Censorship and dictatorship are bedfellows. Mahama’s government had just introduced an obnoxious media censoring directive through the Information Services Department (ISD) that requires journalists working for foreign media to seek authorization before conducting any filming activity in the country. This directive clearly imposes direct censorship on the media and clearly contravenes provisions in Article 162(2) of Ghana’s 1992 constitution, which states that: “Subject to this constitution and any other law not inconsistent with this constitution, there shall be no censorship in Ghana.”
The ISD’s policy is also at variance with Clause 4 of the same Article of the Constitution, which provides that: “Editors and publishers of newspapers and other institutions of the mass media shall not be subject to control or interference by Government, nor shall they be penalized or harassed for their editorial opinions and views, or the content of their publications.”
Most worrying is the fact that when three journalists, Jorgen Ebbe Christensen, Troels Kingo, and Sandra Haugaard from Impact TV, a Denmark-based television station had complied with the directives, they were harassed by security operatives who forcefully seized their filming equipment after they had taken footages at Saaman, a mining community in the Eastern region, questioning why they had conducted filming within their mining concession.
According to The Media Foundation for West Africa (MFWA) which had condemned the attacks on the three Danish journalists (4/25/16) “it finds this development extremely worrying as it infringes on the rights of the journalists and limits the boundaries of media freedom in the country. The MFWA is equally worried about the implementation of the absurd policy by the ISD which seeks to impose direct censorship on journalists working for foreign media.”
Dictators are very calculating. They always initiate laws/decrees in lieu of an expected action for all to see that they worked within the confines of the law or constitution. Within one year after independence Prime Minister Nkrumah (Nkrumah) enacted the Deportation Act in December 1957 which gave him the authority to “deport undesirable aliens whose conduct was considered not to be of public good.”
Victims of this law were Bankole Timothy of a Sierra Leonean, the editor of the Daily Graphic; Alhaji Amadu Baba and Alhaji Amadu Lalamie, ethnic Hausas born and bred in Kumasi for “bank rolling the opposition parties” and The Right Reverend Richard Roseveare, the Anglican Archbishop of Accra who considered the shibboleth that “Nkrumah is a messiah” to be blasphemous.
In July 1958 the Preventive Detention Act (PDA) was enacted. The law conferred unfettered power on the Prime Minister to order the arrest and imprisonment of any citizen without trial. The law claimed as some of its victims the entire leadership of Ga-Adanbge Shifimo Kpee, Victor Owusu, Joe Appiah, William Ofori Atta and Joseph Kwame Kyeretwie Boakye Danquah. Nkrumah unilaterally dismissed Sir Arku Korsah as Chief Justice for failing to convict Tawia Adamafio, Ako Adjei, and Coffie Crabbe suspected to be involved in the Kulungugu bomb explosion on his life. Professor Kofi Abrefa Busia, Oheneba Kow Richardson, Ashie Nikoi and Amponsah Dadzie went into voluntary exile. Komla Agbeli Gbedemah, who was forced to resign his position as the Finance minister in 1961, is alleged to have fled Ghana as there were plans to place him under preventive detention. At the time of his overthrow in February 1966, Nkrumah’s political prisoners were more than one thousand.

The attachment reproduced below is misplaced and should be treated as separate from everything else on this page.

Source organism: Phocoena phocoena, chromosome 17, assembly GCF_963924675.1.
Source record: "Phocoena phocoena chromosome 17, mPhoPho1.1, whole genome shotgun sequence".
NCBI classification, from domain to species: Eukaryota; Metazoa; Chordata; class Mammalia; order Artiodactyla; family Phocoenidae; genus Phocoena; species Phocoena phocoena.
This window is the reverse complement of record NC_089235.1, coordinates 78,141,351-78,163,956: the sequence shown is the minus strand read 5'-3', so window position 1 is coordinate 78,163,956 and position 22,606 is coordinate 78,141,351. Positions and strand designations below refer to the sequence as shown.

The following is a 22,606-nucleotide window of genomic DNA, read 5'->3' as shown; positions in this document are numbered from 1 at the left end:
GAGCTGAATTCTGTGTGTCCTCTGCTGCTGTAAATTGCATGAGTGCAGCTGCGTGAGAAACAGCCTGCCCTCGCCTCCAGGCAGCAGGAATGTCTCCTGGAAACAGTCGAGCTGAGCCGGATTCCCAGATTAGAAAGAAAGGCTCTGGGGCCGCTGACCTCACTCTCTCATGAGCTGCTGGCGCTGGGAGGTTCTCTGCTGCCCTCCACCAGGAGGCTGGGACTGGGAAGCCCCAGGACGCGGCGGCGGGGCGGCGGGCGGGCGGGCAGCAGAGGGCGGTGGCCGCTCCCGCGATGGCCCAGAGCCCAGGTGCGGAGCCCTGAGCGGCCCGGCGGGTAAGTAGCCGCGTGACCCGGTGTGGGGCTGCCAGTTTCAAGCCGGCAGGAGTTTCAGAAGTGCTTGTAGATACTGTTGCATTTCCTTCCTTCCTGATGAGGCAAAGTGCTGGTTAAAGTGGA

Mahama has now introduced Interception of Postal Packets and Telecommunications Messages Bill, 2015. Christened ‘Eavesdropping ‘ or Spy Bill, if passed, would empower the country’s security agencies to intercept messages related to or linked to money laundering, terrorism, narcotic trafficking, identity theft and generally protect national security.
Why another law when there are some such as the Anti-Money Laundering, Anti-Terrorism, Narcotic Drugs, Electronic Communications, Data Protection, Economic and Organized Crime Office, and Security and Intelligence Agencies Acts serve the same purpose?
Opposition to the bill has come from various people and institutions. According to Nana Akufo-Addo, presidential candidate of NPP,” it will give the state discretionary access to the private correspondence of individuals.” Lawyer Anyenini believes that there is no need for it as there is neither lacuna to fill nor mischief to cure. Kofi Bentil, Vice President of IMANI Africa opposed it because it undermines everybody’s freedoms and liberty; and will surely lead to abuse.
The United Nations Human Rights Council (UNHRC) on December 4, 2015 asked Ghana to “provide information about the legal safeguards in place against arbitrary interference with the privacy, home and correspondence of individuals, and their observance in practice.”
Ghanaians are nervously edgy when it comes to legislation that seems to target the opposition. Whatever was the intention of the law of “causing financial loss to the state”, its initial implementation turned out to affect mainly persons from the other side of the political divide. Messers Tsatsu Tsikata, Kwame Peprah, Victor Selormey, Don Abodakpui and Mallam Issah all from then minority parties in parliament went to jail under the law. Dzifa Attivor has even suggested that the implementation of the law had some tribal connotation since most of the people affected were of the Ewe tribe.
The passage of the bill would give legal backing to Mahama’s operatives who clandestinely use the term “Order From Above” to cover their nefarious activities. Any low-cost and low self-esteemed politician/manager/leader would cowardly pounce on it to inflict pain on his/her suspected enemy or enemies to show people where “power lies”. The PDA’s original intention was to silence political opponents but it became a tool for settling personal scores.
The decision to introduce the Spy Bill is blatantly wrong and operatically idiotic. It is liable to operational misuse and abuse. This is Ghana and the history is there for all to see. Dictatorship in progress? “So are they all, all dictators, sorry all honorable men”
Is President Mahama becoming a dictator?
OPANIN KWABENA MENSAH